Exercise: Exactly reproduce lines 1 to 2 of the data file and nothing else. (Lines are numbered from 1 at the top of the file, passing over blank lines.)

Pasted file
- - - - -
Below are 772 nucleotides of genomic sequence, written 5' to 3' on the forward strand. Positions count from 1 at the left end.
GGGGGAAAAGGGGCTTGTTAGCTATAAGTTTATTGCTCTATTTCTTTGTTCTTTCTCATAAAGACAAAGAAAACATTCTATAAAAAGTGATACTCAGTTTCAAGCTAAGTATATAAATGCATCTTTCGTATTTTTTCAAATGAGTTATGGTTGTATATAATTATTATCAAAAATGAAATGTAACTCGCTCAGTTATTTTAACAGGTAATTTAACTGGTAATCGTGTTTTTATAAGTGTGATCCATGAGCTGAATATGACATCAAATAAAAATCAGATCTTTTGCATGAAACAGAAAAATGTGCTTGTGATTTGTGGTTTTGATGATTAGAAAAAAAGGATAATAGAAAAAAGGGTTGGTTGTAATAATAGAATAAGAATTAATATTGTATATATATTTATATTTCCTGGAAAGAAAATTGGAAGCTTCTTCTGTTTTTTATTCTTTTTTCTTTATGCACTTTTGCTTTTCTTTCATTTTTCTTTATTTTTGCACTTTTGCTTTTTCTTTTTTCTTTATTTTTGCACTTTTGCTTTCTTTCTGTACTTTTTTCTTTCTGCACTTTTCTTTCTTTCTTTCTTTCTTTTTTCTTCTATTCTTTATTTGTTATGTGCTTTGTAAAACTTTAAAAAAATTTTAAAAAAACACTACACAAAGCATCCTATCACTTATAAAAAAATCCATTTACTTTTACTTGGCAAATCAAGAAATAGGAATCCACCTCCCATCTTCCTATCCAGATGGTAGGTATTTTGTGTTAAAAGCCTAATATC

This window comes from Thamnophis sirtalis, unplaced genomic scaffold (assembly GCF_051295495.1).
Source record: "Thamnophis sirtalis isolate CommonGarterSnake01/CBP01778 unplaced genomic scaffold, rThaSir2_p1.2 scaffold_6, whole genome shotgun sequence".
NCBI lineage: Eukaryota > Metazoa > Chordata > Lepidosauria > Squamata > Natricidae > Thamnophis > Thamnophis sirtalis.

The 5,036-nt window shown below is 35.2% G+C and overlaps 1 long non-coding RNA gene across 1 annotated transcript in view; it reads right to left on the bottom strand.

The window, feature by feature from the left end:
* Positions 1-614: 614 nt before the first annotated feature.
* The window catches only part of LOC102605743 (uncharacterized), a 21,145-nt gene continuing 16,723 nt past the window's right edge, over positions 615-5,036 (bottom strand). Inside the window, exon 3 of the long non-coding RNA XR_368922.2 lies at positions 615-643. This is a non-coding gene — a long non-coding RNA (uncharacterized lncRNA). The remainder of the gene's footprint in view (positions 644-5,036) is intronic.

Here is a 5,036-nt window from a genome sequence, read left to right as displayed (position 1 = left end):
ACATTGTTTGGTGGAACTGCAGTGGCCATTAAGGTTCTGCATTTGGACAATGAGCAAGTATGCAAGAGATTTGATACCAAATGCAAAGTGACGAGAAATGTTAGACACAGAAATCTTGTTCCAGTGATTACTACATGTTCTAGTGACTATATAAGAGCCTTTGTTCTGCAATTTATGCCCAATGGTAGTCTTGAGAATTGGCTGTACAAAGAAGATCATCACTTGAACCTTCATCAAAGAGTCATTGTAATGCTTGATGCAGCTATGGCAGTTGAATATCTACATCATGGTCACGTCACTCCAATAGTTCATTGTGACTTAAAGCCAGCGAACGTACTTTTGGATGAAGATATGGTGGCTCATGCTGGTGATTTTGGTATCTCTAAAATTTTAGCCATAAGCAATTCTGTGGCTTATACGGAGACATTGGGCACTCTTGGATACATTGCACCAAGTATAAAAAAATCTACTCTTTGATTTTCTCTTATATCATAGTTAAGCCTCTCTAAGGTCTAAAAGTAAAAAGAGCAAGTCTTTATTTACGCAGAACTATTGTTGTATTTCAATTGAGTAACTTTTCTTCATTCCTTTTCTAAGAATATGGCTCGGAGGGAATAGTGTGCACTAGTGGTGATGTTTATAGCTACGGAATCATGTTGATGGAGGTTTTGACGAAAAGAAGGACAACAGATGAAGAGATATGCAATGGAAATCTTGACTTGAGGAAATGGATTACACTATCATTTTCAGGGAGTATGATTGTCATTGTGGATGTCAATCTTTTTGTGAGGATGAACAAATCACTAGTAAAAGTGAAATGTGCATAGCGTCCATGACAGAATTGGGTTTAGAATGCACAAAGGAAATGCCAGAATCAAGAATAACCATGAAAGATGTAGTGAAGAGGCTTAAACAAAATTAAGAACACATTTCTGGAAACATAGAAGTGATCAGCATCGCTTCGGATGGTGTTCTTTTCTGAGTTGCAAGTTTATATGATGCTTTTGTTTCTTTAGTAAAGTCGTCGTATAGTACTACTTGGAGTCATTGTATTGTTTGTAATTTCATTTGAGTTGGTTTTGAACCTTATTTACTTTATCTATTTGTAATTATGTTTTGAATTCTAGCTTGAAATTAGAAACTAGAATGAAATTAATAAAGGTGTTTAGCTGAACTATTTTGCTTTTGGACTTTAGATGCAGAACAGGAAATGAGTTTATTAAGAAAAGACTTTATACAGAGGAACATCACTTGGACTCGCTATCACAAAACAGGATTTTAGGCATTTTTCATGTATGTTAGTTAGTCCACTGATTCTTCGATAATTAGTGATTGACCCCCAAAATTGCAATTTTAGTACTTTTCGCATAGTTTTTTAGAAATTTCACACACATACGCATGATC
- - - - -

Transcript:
Below are 772 nucleotides of genomic sequence, written 5' to 3' on the forward strand. Positions count from 1 at the left end.
GGGGGAAAAGGGGCTTGTTAGCTATAAGTTTATTGCTCTATTTCTTTGTTCTTTCTCATAAAGACAAAGAAAACATTCTATAAAAAGTGATACTCAGTTTCAAGCTAAGTATATAAATGCATCTTTCGTATTTTTTCAAATGAGTTATGGTTGTATATAATTATTATCAAAAATGAAATGTAACTCGCTCAGTTATTTTAACAGGTAATTTAACTGGTAATCGTGTTTTTATAAGTGTGATCCATGAGCTGAATATGACATCAAATAAAAATCAGATCTTTTGCATGAAACAGAAAAATGTGCTTGTGATTTGTGGTTTTGATGATTAGAAAAAAAGGATAATAGAAAAAAGGGTTGGTTGTAATAATAGAATAAGAATTAATATTGTATATATATTTATATTTCCTGGAAAGAAAATTGGAAGCTTCTTCTGTTTTTTATTCTTTTTTCTTTATGCACTTTTGCTTTTCTTTCATTTTTCTTTATTTTTGCACTTTTGCTTTTTCTTTTTTCTTTATTTTTGCACTTTTGCTTTCTTTCTGTACTTTTTTCTTTCTGCACTTTTCTTTCTTTCTTTCTTTCTTTTTTCTTCTATTCTTTATTTGTTATGTGCTTTGTAAAACTTTAAAAAAATTTTAAAAAAACACTACACAAAGCATCCTATCACTTATAAAAAAATCCATTTACTTTTACTTGGCAAATCAAGAAATAGGAATCCACCTCCCATCTTCCTATCCAGATGGTAGGTATTTTGTGTTAAAAGCCTAATATC